Sign up ×
Stack Overflow is a community of 4.7 million programmers, just like you, helping each other. Join them; it only takes a minute:

According the docs:

In iOS 6 and later, if you assign a value to this view’s restorationIdentifier property, it attempts to preserve its URL history, the scaling and scrolling positions for each page, and information about which page is currently being viewed. During restoration, the view restores these values so that the web content appears just as it did before.

I'm doing all that, but nothing is happening. And even if I manually save and restore the URL the user was looking at previously, the scroll position is not restored. Are the docs just wrong?

share|improve this question

2 Answers 2

up vote 5 down vote accepted

I have tried Matt's answer and it works well, however if there are 'forward' pages in the history stack-they will be replaced by the restored request within the web view object.

A better approach is to instead call the 'reload' method on the webview object, this will restore the history in both directions as well as the zoom and content scroll offset.

If you'd like an example of my approach or some more functionality for your own webview, take a look at my open source fork of SVWebViewController here.

share|improve this answer
That's better than my answer! – matt Oct 25 '13 at 14:16
Everyone should read Matt's answer to understand what's going on and where the code show go. Just replace his "loadRequest" call with "reload". – jasonjwwilliams Feb 18 '14 at 1:32

The docs are right, but very incomplete. Here's what's going on. If a web view participates in state restoration (I'm assuming you know what this means - everything has to have a restorationIdentifier, and so on), and if the web view had a request (not an HTML string) when the user left the app, the web view will automatically return to life containing the same request as its request property, and with its Back and Forward lists intact. Thus, you can use the state restoration mechanism to restore the state of the web view, but you have to perform a little extra dance. This dance is so curious and obscure that initially I was under the impression that a web view's state couldn't really be saved and restored, despite the documentation's assertion that it could.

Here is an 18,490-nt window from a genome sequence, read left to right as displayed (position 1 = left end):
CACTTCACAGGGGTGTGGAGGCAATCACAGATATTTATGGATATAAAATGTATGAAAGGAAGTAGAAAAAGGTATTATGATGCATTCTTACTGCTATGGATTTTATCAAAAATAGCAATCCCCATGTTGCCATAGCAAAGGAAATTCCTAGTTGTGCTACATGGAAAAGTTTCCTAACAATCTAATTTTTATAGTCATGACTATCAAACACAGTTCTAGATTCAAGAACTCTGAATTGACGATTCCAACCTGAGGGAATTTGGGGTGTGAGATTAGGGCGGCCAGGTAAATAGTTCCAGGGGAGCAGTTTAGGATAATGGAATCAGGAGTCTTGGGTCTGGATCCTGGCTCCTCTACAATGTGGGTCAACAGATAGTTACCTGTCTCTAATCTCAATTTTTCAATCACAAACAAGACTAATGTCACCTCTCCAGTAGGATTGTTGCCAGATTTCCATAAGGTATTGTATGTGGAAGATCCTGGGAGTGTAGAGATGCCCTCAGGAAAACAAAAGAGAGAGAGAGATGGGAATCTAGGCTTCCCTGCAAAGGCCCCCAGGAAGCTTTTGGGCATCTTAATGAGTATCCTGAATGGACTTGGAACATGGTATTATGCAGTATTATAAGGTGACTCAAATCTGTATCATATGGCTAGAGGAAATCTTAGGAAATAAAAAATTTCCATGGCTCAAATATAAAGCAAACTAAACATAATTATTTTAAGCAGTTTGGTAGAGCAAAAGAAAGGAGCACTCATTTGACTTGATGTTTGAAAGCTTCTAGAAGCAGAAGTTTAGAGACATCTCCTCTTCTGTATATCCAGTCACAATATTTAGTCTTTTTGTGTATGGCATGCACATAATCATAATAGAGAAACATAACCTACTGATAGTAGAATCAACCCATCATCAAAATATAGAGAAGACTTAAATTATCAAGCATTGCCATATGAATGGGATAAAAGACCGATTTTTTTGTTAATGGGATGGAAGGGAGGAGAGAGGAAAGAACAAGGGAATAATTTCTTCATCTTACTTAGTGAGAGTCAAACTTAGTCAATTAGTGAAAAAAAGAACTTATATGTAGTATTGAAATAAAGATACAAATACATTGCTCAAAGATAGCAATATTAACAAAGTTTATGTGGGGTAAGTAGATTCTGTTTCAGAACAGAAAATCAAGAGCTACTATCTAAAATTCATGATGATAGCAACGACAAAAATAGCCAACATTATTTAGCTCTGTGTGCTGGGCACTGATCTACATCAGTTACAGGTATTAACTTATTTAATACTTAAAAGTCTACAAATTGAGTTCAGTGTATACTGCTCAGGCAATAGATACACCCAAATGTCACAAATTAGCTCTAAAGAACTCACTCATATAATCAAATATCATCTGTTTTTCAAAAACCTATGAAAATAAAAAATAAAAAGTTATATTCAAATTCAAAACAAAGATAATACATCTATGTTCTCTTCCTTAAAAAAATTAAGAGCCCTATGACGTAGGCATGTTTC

There are two secrets here; once you know them, you'll understand web view state restoration:

  • A restored web view will not automatically load its request; that's up to your code.

  • After a restored web view has loaded its request, the first item in its Back list is the same page in the state the user left it (scroll and zoom).

Knowing this, you can easily devise a strategy for web view state restoration. The first thing is to detect that we are restoring state, and raise a flag that says so:

-(void)decodeRestorableStateWithCoder:(NSCoder *)coder {
    [super decodeRestorableStateWithCoder:coder];
    self->_didDecode = YES;

Now we can detect (perhaps in viewDidAppear:) that we are restoring state, and that the web view magically contains a request, and load that request:

if (self->_didDecode && wv.request)
    [wv loadRequest:wv.request];

Now for the tricky part. After the view loads, we immediately "go back." This actually has the effect of restoring the user's previous scroll position (and of removing the extra entry from the top of the Back stack). Then we lower our flag so that we don't make this extra move at any other time:

- (void)webViewDidFinishLoad:(UIWebView *)wv {
    if (self->_didDecode && wv.canGoBack)
        [wv goBack];
    self->_didDecode = NO;

The UIWebView is now in the state it was in when the user previously left the app. We have saved and restored state using the built-in iOS 6 state saving and restoration feature.

share|improve this answer
I don't know if it's a quirk of web views, but after [wv goBack], testing [wv canGoBack] still returns YES, again and again. Tried it on a web view with only one page in the history (iOS 6.1.4). – nevan king May 29 '13 at 13:21
Is there a project anywhere with this working? Can't get it to work – cannyboy Jun 16 '13 at 14:59
Out of curiosity, how does one go about crafting a great question to a complex, puzzling problem, and then promptly obliterate it with a comprehensive self-answer, in great detail, all within the span of 2 minutes? Nice! Where's the SO badge for that trick? – Greg Combs Jul 28 '13 at 0:08
@GregCombs "If you have a question that you already know the answer to, and you would like to document that knowledge in public so that others (including yourself) can find it later, it's perfectly okay to ask and answer your own question on a Stack Exchange site." - And of course what you're missing is the weeks of work on this issue that preceded the posting of the question-and-answer. – matt Jul 28 '13 at 13:39
LOL, got it! I'm certainly happy you did! – Greg Combs Jul 30 '13 at 19:05

Your Answer


By posting your answer, you agree to the privacy policy and terms of service.

Not the answer you're looking for? Browse other questions tagged or ask your own question.